Deterrence is recognised to be a matter of perception. Is it sufficient to have a certain knowledge and a certain institutional depth to ensure adequate deterrence? Was Pokhran '98 necessary, when Pokhran '74 had already made the point?

I would say that 1974 of course was our first experiment, and the device then used could not have been the prototype for devices with any military significance. There are questions of size and weight and suitability to the delivery system. So our scientists and technologists had always wanted another opportunity to test out their research and to validate the computer codes they had developed. But the decision to test is a political decision. And the handling of the post-test situation could have been done in a much more subtle and persuasive manner. An impression has been created that we have been carried away and become very impulsive.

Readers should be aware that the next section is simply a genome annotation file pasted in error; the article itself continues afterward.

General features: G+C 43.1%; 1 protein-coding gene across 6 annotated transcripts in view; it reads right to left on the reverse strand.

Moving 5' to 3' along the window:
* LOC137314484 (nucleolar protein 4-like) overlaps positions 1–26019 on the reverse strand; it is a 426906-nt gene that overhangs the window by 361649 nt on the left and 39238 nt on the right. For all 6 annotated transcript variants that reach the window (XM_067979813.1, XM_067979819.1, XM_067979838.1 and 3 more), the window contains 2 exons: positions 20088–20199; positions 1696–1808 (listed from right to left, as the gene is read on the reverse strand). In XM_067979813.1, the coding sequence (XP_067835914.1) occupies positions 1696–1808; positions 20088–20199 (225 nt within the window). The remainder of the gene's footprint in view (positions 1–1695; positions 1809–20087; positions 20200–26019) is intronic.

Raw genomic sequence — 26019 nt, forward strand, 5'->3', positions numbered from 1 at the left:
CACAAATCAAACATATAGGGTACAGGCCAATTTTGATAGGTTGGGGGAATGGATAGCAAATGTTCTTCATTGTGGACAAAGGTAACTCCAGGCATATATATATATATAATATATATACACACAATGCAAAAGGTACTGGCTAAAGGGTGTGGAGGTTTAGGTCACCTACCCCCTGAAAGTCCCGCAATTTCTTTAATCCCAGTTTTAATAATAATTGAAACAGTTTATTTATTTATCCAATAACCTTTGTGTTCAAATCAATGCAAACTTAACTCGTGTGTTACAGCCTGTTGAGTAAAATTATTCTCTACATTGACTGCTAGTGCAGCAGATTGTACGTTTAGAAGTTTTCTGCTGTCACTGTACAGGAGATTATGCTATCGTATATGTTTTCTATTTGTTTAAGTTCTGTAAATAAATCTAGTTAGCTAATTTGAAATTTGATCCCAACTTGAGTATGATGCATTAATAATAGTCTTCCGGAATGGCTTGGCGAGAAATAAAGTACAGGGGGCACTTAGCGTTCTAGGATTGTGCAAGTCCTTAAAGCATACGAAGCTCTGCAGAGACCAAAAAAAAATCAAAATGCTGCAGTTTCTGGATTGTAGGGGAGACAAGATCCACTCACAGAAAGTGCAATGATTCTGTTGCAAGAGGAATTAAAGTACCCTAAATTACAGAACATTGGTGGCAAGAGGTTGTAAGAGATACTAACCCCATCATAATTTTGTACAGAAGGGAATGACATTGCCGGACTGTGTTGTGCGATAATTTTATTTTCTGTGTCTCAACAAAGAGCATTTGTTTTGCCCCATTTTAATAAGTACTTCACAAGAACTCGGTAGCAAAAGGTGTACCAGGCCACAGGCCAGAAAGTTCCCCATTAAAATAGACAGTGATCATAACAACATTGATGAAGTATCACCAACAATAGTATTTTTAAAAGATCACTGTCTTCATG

Do you think there is scope for a rational debate in the mood of jingoism that has been unleashed?

This is very unfortunate. There has been a national consensus that we should not sign on to discriminatory treaties like the NPT. We have also been firm in our resolve to develop basic capabilities. The decision to test has been taken by the present Government, and of course, there has been general support for the tests. But I do not believe there has been any national consensus on the subsequent pronouncements.

A threatening posture was assumed in the neighbourhood following the tests. But can the two really be separated? Or was the mere fact of testing sufficient to convey a sense of threat in the neighbourhood?

There would have been some dismay in the world with regard to the tests. But there at least we were on firmer ground, because even China, France and the U.S. had done tests just before they signed the CTBT. What we did was not significantly different. We could have explained our tests in this context, since the country's nuclear policy needed a certain affirmation in the context of global developments. In this sense, we could have said that the tests had no connection to problems of the immediate neighbourhood.

Do these tests queer the pitch for our stand in the global debate? At one time our credibility stemmed from the fact that we had the capability, but an abundance of restraint. Does that posture still survive?